Cloud, rain and thunderstorms are expected to impact a large area of Australia this week, as a northwest cloudband and low-pressure system sweep across the country.
Northwest cloudbands are vast layers of cloud which stretch from Australia’s northwest to southeast. They form when humid and warm tropical air over the Indian ocean moves across Australia, producing cloud as the air rises over the cooler air in the mid-latitudes.
The oceans off the northwest shelf of Australia are currently warmer than average, contributing humidity and warmth into our atmosphere.
In this week’s case, the northwest cloudband is set to interact with a low-pressure system, producing thick cloud and heavy rainfall over much of northwestern, central and southeastern Australia.
Central Australia will not miss out, as the northwest cloud band sweeps across the interior.
Northwestern, central and southeastern Australia are expected to see widespread totals of 10-30mm during the next week. Parts of the Kimberley and Pilbara and far southwestern WA could see 30-50mm, falling during the next few days (figure 1).
Figure 1: ECMWF weekly accumulated rain totals across Australia.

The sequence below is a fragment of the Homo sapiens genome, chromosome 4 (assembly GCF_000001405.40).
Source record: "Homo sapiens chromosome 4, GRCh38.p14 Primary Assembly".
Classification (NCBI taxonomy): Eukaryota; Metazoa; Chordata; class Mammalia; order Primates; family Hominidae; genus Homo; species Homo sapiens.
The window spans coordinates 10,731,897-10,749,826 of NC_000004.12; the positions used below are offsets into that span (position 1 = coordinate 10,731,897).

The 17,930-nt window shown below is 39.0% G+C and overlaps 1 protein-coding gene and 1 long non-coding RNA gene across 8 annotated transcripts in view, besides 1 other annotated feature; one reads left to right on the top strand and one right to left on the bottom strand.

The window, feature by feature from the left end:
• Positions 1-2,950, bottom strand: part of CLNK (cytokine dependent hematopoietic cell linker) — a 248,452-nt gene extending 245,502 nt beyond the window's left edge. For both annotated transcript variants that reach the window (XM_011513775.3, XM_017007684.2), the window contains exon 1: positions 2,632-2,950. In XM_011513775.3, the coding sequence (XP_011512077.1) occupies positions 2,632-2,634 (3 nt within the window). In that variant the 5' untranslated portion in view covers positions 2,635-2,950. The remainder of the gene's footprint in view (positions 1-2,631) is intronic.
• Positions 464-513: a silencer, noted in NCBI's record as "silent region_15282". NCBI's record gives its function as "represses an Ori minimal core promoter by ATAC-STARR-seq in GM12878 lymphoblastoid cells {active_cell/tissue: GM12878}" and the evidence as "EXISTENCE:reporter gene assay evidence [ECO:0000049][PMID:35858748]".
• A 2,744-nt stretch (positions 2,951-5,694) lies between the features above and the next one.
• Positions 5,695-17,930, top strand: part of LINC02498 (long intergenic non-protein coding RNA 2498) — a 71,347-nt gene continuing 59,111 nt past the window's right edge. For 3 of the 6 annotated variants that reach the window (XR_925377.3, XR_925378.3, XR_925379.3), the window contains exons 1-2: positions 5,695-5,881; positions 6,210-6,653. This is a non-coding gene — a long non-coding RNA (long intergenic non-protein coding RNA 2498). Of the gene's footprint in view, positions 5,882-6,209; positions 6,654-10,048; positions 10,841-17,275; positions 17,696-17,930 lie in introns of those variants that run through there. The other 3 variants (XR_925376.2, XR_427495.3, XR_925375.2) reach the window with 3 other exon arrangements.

The Snowy Mountains and VIC alps are predicted to see weekly totals of 60-80mm, with isolated pockets of 80-100mm (figure 1). The snow level is expected to drop from Wednesday, with much of this rainfall expected to be falling as snow.
This slow-moving and broad system will produce areas of intense rain and thunderstorms and potentially damaging winds across southeastern Australia later this week.
Today, much of the rainfall through inland parts of the Pilbara and the Kimberley region is falling out of ground-based radar range (figure 2). However, our synthetic radar system, Oracle, is picking up the extensive rainfall in the eastern Pilbara, Kimberley and Interior (figure 2).
Figure 2: Ground based radar versus Oracle radar at 9:38am WST June 21.
Radar coverage is sparse across regional Australia, much to the frustration of miners and local communities.
This is because radars are typically placed near the coast, where much of Australia lives. Unfortunately, they can only detect rainfall within a 256-kilometer radius, leaving many areas without coverage.
Weatherzone has the solution, and its name is Oracle.
Oracle is a new ‘radar’ system, which enables users to see rain as it’s happening anywhere in the world. In addition to tracking current rain, Oracle also provides live forecasts of rainfall rates, lightning, and cloud for up to three hours in advance, for anywhere in the world.
It does this by feeding live satellite imagery, lightning data and nearby radar imagery into the forecast system. This cutting-edge technology was built in collaboration with Solcast.
Oracle is a more than adequate replacement for radar, but the genius of it is that it’s also a one-of-a-kind forecast system, delivering accurate forecasts out to four hours.
Stay tuned for additional updates on Oracle’s new forecasting capabilities. For more information, please contact us at firstname.lastname@example.org.